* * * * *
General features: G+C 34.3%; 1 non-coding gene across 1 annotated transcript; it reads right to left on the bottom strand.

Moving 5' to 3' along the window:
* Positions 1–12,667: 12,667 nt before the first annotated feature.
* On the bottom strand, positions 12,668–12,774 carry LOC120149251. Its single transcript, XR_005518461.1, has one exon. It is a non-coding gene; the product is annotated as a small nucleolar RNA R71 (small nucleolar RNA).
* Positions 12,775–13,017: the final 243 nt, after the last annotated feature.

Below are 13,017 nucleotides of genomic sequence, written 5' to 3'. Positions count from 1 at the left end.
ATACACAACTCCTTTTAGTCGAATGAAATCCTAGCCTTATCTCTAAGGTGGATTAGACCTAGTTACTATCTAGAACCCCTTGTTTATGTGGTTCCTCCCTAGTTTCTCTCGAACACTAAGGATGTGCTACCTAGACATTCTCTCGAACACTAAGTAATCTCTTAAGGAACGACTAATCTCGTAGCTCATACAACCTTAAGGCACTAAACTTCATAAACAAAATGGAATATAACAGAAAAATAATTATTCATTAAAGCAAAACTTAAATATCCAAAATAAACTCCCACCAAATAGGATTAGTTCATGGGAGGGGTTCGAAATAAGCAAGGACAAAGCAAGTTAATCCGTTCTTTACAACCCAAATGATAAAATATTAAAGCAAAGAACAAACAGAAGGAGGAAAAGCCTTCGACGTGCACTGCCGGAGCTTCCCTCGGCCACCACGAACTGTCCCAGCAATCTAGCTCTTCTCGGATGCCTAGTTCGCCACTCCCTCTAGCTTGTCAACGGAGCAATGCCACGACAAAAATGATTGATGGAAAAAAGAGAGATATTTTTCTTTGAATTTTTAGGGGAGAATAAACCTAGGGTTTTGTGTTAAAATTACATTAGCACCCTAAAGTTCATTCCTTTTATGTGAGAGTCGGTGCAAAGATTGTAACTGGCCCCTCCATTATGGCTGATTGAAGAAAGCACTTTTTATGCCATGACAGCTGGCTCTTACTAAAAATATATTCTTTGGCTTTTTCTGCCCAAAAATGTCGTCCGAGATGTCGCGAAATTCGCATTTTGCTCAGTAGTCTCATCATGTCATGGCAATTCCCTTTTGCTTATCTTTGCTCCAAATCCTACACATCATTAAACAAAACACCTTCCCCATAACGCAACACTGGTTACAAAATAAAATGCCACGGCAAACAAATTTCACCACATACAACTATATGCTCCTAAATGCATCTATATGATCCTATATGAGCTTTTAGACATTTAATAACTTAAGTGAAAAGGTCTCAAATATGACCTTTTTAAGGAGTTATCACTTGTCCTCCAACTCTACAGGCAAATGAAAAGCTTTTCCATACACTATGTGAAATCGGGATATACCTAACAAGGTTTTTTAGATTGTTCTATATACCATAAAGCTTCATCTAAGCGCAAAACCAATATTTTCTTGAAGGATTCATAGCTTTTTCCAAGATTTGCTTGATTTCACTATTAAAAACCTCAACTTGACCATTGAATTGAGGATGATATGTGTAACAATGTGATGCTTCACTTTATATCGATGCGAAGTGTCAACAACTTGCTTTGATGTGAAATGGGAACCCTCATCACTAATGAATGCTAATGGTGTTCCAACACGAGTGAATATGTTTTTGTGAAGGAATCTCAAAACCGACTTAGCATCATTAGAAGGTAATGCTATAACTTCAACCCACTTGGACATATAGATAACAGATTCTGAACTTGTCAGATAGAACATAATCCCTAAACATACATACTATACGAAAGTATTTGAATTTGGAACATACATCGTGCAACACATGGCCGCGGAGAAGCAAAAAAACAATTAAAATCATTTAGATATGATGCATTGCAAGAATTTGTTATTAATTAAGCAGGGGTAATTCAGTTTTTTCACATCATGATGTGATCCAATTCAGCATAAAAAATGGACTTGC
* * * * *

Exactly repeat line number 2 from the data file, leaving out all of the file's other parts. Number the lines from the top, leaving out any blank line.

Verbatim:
Moving 5' to 3' along the window: